The Brit Awards 2013 have just finished, and it has been, as it always is, a rum do. First, there was Muse, a mighty noise and a whole wall of Gothic orchestra behind them. Then Emeli Sande won an award, her first, for being the best British female solo artist.
Then Robbie Williams came out, and his entire band performed as if they were the set of the video game Q*Bert (as seen on Wreck-It Ralph), only carrying tubas and dancing about. Shortly after this, Mumford & Sons won best British group, and made a speech about being proud of being British.
Then Ben Howard won the British breakthrough award. If you don’t know who Ben Howard is, he’s a young man from Devon who sings like he can’t articulate consonants. Something like this:
He also accepts awards like an embarrassed teenager.
So the tally so far is one to Emeli, one to Ben, one to the Mumfies.
Then Justin Timberlake came out and did a song, which also featured some tuba players, and he wore a big bow tie like the Doctor, if the Doctor was also Frank Sinatra.
And then, Ben Howard won another award! Best British male this time. And his speech was so bad that he had to apologize for it while still making it. That was fun, and quite overshadowed the Critics’ Choice award that they had to give to Tom Odell for doing nothing (yet).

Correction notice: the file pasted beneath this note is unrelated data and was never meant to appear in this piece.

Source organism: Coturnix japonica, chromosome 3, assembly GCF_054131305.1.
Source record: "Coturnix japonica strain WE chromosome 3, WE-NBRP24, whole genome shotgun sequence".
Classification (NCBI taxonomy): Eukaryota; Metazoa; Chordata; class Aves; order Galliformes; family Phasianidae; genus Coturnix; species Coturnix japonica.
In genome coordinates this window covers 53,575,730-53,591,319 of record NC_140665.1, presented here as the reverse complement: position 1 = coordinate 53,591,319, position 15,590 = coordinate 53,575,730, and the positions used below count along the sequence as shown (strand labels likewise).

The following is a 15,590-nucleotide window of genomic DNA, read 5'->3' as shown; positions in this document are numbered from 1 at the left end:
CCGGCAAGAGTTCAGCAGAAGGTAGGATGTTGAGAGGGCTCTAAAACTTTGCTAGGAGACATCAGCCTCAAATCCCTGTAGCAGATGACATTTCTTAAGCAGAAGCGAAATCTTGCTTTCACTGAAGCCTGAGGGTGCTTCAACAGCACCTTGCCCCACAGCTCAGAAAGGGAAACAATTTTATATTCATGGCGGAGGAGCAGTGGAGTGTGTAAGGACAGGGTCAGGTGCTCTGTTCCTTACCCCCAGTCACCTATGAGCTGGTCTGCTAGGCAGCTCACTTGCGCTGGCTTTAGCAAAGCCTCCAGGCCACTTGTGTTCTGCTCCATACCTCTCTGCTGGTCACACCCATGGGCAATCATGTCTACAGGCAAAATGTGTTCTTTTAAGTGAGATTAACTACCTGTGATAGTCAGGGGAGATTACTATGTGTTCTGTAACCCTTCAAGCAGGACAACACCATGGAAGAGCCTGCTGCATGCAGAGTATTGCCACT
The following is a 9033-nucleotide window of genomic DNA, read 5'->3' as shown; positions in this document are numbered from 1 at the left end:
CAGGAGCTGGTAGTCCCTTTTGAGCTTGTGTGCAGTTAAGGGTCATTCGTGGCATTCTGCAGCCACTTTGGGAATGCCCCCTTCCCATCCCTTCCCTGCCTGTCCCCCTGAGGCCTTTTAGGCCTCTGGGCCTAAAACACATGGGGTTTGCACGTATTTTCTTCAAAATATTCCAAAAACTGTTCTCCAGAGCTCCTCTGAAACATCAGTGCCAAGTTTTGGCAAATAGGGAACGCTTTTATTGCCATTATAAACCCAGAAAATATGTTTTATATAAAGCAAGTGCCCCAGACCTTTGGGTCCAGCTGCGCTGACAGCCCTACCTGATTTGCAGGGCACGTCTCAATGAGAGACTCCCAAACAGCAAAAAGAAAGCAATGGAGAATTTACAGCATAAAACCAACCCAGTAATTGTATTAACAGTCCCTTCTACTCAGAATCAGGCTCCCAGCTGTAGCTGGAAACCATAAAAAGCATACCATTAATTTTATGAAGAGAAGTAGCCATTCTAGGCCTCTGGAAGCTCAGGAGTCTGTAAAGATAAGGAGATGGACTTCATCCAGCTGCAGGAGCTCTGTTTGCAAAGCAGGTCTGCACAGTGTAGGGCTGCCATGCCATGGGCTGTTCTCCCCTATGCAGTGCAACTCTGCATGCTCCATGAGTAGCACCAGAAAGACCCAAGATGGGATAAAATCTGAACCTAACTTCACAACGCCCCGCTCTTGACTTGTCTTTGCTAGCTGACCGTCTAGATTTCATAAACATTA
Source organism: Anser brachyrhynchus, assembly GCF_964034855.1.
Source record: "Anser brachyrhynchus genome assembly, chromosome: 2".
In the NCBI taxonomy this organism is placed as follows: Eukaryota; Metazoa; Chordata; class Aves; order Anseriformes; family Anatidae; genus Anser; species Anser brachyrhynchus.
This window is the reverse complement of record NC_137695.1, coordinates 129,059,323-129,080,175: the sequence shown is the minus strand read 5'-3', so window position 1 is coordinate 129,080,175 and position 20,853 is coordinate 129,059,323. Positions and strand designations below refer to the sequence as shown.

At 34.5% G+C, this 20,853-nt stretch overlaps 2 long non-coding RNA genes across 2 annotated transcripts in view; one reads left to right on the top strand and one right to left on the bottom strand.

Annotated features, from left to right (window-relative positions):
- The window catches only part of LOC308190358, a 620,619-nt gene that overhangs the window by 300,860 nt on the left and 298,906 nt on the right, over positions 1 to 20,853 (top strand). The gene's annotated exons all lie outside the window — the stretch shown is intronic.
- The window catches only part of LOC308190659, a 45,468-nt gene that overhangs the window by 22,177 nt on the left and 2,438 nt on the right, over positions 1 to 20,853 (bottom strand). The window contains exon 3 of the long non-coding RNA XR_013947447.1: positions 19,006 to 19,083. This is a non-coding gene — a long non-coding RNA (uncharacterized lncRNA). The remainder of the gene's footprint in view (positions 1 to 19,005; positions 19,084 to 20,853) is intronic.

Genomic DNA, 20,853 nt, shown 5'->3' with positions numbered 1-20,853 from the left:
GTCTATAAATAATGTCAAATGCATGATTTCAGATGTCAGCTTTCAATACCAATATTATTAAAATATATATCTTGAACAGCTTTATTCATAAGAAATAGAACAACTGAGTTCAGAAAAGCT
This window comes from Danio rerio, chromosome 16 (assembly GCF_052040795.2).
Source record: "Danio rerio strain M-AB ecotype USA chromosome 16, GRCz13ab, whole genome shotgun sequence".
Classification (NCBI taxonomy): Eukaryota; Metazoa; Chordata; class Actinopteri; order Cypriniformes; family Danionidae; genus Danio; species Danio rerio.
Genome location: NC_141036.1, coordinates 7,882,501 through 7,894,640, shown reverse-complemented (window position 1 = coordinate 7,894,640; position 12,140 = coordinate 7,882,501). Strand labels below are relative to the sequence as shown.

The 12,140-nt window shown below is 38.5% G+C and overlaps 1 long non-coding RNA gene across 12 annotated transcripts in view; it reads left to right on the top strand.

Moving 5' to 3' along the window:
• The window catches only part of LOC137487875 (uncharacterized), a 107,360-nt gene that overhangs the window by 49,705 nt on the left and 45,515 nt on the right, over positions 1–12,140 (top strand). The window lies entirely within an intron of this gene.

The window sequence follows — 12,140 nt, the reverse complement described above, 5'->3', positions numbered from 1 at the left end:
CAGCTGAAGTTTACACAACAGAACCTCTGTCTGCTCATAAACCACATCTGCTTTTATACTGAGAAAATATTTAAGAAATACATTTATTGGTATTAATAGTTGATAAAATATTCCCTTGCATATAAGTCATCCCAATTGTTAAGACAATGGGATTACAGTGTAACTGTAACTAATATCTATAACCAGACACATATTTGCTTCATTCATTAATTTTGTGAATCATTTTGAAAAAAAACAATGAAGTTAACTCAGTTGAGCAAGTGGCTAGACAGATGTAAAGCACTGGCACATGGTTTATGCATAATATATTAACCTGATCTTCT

To consolidate the audience after these seismic shocks, the international female award was given to Lana Del Rey, who referred to her life as being “a work of art.” That’s an amazing thing to say. Then Coldplay won the best live band award, and no one could really think of anything to say about that.
Luckily, things perked up at this point. Adele won the best single award for “Skyfall,” proving that Bond things can win trophies after all, and her acceptance speech (pre-recorded, but still entertaining), was not cut short, in tribute to her mighty achievement.
Then the Black Keys won best international group, and all the One Direction fans had to suddenly Google “the Black Keys.” And they didn’t even have a pre-recorded speech. Frank Ocean won best international male though, he definitely deserved that, and his speech was good too.
And then, there was a weird award. Almost as if you couldn’t have a Brits and not give One Direction something, a new category suddenly hove into view, called Global Success. And they won it. Well done them.
Which just left the best album category. It could’ve been Mumford, it could have been Alt-J, but in the end (and probably a wise choice, given that she was due to close the show), it went to Emeli Sande’s Our Version of Events.
So, two awards each for Emeli and Ben, and one entirely made-up one so that One Direction wouldn’t feel snubbed. The entertainment business is a curious place, sometimes.